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Lect6_2700_s09 - ENGRD 2700 Basic Engineering Probability...

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Independence. Random Variables. Discrete RV’s pmf Independence Bernoulli trials Binomial distribution Expectation Title Page JJ II J I Page 1 of 37 Go Back Full Screen Close Quit ENGRD 2700 Basic Engineering Probability and Statistics Lecture 6: Independence; Random Variables and their Distributions David S. Matteson School of Operations Research and Information Engineering Rhodes Hall, Cornell University Ithaca NY 14853 USA [email protected] February 4, 2009
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Independence. Random Variables. Discrete RV’s pmf Independence Bernoulli trials Binomial distribution Expectation Title Page JJ II J I Page 2 of 37 Go Back Full Screen Close Quit 1. Independence. What does it mean for 2 events to be independent? Intuition: Knowledge about likelihood of one event occurring, does not affect estimate of likelihood that the other occurs. BUT: Intuition can be wrong, immature or totally out to lunch. Some examples would fool anyone’s intuition. Need to check the formal definition. Formal Definition. Events A and B are independent in the prob- ability model ( S, A , P ) if P ( AB ) = P ( A ) P ( B ) . If P ( A ) > 0 and P ( B ) > 0 then P ( A | B ) = P ( A ) and P ( B | A ) = P ( B ) .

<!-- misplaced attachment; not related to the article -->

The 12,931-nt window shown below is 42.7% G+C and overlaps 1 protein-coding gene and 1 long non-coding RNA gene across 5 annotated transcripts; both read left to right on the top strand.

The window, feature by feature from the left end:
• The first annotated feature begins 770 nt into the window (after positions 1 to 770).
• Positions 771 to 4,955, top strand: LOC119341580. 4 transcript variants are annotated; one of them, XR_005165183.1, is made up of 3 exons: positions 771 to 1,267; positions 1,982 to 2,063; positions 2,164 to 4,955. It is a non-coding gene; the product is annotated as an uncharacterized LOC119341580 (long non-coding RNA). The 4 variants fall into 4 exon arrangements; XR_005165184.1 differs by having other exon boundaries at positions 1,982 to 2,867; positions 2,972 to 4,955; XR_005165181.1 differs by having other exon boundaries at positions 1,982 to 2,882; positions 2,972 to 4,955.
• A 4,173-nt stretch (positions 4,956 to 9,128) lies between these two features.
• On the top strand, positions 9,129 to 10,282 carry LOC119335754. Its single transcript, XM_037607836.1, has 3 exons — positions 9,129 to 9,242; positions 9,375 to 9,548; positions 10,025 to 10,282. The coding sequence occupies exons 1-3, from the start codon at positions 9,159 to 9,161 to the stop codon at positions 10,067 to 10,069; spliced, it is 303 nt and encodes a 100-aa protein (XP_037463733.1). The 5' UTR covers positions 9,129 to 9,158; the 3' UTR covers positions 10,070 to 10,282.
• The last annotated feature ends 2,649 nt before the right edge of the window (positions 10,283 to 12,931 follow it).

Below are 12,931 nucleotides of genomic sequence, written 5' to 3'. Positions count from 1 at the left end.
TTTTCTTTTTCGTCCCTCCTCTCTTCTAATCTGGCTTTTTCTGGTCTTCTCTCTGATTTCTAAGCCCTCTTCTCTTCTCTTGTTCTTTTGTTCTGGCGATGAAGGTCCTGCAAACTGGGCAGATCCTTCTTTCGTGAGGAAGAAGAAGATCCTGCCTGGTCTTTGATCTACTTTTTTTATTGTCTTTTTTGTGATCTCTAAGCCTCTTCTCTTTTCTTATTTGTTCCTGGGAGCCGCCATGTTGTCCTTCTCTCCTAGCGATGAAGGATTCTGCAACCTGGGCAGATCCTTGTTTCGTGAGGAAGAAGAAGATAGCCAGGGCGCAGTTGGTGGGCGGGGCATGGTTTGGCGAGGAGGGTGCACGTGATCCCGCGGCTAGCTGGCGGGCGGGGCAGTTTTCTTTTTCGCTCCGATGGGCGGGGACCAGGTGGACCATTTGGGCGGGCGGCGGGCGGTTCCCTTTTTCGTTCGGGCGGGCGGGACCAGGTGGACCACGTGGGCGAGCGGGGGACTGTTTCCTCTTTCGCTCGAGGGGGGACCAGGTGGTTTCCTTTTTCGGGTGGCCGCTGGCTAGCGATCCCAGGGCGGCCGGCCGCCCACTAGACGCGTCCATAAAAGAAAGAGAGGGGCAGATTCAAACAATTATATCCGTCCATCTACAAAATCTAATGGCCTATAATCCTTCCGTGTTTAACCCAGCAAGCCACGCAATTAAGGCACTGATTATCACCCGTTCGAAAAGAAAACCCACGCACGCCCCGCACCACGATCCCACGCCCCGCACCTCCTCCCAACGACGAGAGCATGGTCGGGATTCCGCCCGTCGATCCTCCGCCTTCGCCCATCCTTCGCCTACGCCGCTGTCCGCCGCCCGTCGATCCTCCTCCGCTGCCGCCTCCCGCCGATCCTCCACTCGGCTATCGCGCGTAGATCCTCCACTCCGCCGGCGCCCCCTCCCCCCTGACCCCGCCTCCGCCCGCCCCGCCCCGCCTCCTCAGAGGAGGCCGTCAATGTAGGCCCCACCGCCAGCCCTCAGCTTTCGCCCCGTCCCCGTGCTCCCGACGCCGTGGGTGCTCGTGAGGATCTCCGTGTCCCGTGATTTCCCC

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Independence. Random Variables. Discrete RV’s pmf Independence Bernoulli trials Binomial distribution Expectation Title Page JJ II J I Page 3 of 37 Go Back Full Screen Close Quit Note 1. This is a technical definition which requires a technical verifica- tion. 2. The definition is relative to a given model and dependent on a given P . If you change the P , you may change whether 2 events are independent. It could be that A, B are independent in ( S, A , P 1 ) BUT A, B are not independent in ( S, A , P 2 ) 3. Independence is a function of the probability measure and is some- times confused for bad reasons with disjointness which is a pure set concept.
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Independence. Random Variables. Discrete RV’s pmf Independence Bernoulli trials Binomial distribution Expectation Title Page JJ II J I Page 4 of 37 Go Back Full Screen Close Quit Example: Choose a card at random from a deck of 52. S = { 1 , . . . , 52 } . Define events A = [chosen card is spade] B = [chosen card is ace ] Should these be independent? Note P ( A ) = 13 52 = 1 4 ; P ( B ) = 4 52 = 1 13 . AB = [ace of spades] so P ( AB ) = 1 52 . Check independence condition P ( AB ) = P ( A ) P ( B ) ?? Yes (intuitive??) since 1 52 = 1 4 · 1 13 .
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Independence. Random Variables. Discrete RV’s pmf Independence Bernoulli trials Binomial distribution Expectation Title Page JJ II J I Page 5 of 37 Go Back Full Screen Close Quit Definition for more than 2 sets. Although one rarely has to check this because independence can be built into models by the model builder, the general definition is worth knowing. Given events { A 1 , . . . , A n } . What does independence mean? Let I { 1 , . . . , n } be a subset of the index set. We need P \ i I A i ) = Y i I P A i ) and this must hold for all I ⊂ { 1 , . . . , n } .
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  • Spring '07
  • RESNICK
  • Probability distribution, Probability theory, pmf Independence, Independence Bernoulli trials, Independence. Random Variables

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